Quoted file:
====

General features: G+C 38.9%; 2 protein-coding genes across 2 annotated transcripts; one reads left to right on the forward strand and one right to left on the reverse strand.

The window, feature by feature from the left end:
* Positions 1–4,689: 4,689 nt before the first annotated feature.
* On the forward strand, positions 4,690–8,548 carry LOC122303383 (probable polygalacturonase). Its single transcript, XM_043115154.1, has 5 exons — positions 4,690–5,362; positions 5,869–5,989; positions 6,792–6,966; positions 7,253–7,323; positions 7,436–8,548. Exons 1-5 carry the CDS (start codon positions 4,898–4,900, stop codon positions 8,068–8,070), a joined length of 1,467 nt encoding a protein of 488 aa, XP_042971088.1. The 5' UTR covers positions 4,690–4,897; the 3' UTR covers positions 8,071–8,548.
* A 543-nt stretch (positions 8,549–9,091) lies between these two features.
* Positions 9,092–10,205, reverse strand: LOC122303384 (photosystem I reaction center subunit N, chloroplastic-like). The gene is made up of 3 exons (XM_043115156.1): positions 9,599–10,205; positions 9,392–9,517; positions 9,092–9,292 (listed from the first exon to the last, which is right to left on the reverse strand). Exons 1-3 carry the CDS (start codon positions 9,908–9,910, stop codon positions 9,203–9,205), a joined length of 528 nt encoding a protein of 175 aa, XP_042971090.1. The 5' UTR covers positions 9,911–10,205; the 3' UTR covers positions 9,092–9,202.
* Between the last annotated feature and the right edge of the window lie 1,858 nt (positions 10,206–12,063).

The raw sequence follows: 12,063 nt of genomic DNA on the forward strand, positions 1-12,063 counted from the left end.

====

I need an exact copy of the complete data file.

General features: G+C 38.9%; 2 protein-coding genes across 2 annotated transcripts; one reads left to right on the forward strand and one right to left on the reverse strand.

The window, feature by feature from the left end:
* Positions 1–4,689: 4,689 nt before the first annotated feature.
* On the forward strand, positions 4,690–8,548 carry LOC122303383 (probable polygalacturonase). Its single transcript, XM_043115154.1, has 5 exons — positions 4,690–5,362; positions 5,869–5,989; positions 6,792–6,966; positions 7,253–7,323; positions 7,436–8,548. Exons 1-5 carry the CDS (start codon positions 4,898–4,900, stop codon positions 8,068–8,070), a joined length of 1,467 nt encoding a protein of 488 aa, XP_042971088.1. The 5' UTR covers positions 4,690–4,897; the 3' UTR covers positions 8,071–8,548.
* A 543-nt stretch (positions 8,549–9,091) lies between these two features.
* Positions 9,092–10,205, reverse strand: LOC122303384 (photosystem I reaction center subunit N, chloroplastic-like). The gene is made up of 3 exons (XM_043115156.1): positions 9,599–10,205; positions 9,392–9,517; positions 9,092–9,292 (listed from the first exon to the last, which is right to left on the reverse strand). Exons 1-3 carry the CDS (start codon positions 9,908–9,910, stop codon positions 9,203–9,205), a joined length of 528 nt encoding a protein of 175 aa, XP_042971090.1. The 5' UTR covers positions 9,911–10,205; the 3' UTR covers positions 9,092–9,202.
* Between the last annotated feature and the right edge of the window lie 1,858 nt (positions 10,206–12,063).

The raw sequence follows: 12,063 nt of genomic DNA on the forward strand, positions 1-12,063 counted from the left end.